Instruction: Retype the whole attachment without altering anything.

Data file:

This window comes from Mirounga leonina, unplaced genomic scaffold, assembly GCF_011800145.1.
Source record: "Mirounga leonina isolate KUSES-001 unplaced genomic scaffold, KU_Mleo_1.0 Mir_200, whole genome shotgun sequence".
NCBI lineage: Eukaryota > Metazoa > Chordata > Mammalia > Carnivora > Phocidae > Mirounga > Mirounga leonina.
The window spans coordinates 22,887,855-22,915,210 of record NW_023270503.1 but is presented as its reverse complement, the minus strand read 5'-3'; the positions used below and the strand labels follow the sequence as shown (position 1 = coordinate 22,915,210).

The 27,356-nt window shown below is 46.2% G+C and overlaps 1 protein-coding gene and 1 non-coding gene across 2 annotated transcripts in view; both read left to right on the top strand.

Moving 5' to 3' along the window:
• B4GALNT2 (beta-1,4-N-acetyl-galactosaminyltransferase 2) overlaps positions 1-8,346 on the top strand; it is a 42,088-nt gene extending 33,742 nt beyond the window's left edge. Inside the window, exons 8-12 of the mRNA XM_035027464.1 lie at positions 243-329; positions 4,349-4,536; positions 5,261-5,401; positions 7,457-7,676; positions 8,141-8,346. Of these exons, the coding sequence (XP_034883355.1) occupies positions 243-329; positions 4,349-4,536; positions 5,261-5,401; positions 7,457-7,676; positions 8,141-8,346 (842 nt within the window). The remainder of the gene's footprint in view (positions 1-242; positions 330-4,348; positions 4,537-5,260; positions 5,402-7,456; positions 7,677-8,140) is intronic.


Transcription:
This window comes from Mirounga leonina, unplaced genomic scaffold, assembly GCF_011800145.1.
Source record: "Mirounga leonina isolate KUSES-001 unplaced genomic scaffold, KU_Mleo_1.0 Mir_200, whole genome shotgun sequence".
NCBI lineage: Eukaryota > Metazoa > Chordata > Mammalia > Carnivora > Phocidae > Mirounga > Mirounga leonina.
The window spans coordinates 22,887,855-22,915,210 of record NW_023270503.1 but is presented as its reverse complement, the minus strand read 5'-3'; the positions used below and the strand labels follow the sequence as shown (position 1 = coordinate 22,915,210).

The 27,356-nt window shown below is 46.2% G+C and overlaps 1 protein-coding gene and 1 non-coding gene across 2 annotated transcripts in view; both read left to right on the top strand.

Moving 5' to 3' along the window:
• B4GALNT2 (beta-1,4-N-acetyl-galactosaminyltransferase 2) overlaps positions 1-8,346 on the top strand; it is a 42,088-nt gene extending 33,742 nt beyond the window's left edge. Inside the window, exons 8-12 of the mRNA XM_035027464.1 lie at positions 243-329; positions 4,349-4,536; positions 5,261-5,401; positions 7,457-7,676; positions 8,141-8,346. Of these exons, the coding sequence (XP_034883355.1) occupies positions 243-329; positions 4,349-4,536; positions 5,261-5,401; positions 7,457-7,676; positions 8,141-8,346 (842 nt within the window). The remainder of the gene's footprint in view (positions 1-242; positions 330-4,348; positions 4,537-5,260; positions 5,402-7,456; positions 7,677-8,140) is intronic.